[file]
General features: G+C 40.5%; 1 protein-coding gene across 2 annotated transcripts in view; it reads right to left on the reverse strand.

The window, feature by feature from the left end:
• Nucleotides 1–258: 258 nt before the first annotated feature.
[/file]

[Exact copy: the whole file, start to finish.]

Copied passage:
General features: G+C 40.5%; 1 protein-coding gene across 2 annotated transcripts in view; it reads right to left on the reverse strand.

The window, feature by feature from the left end:
• Nucleotides 1–258: 258 nt before the first annotated feature.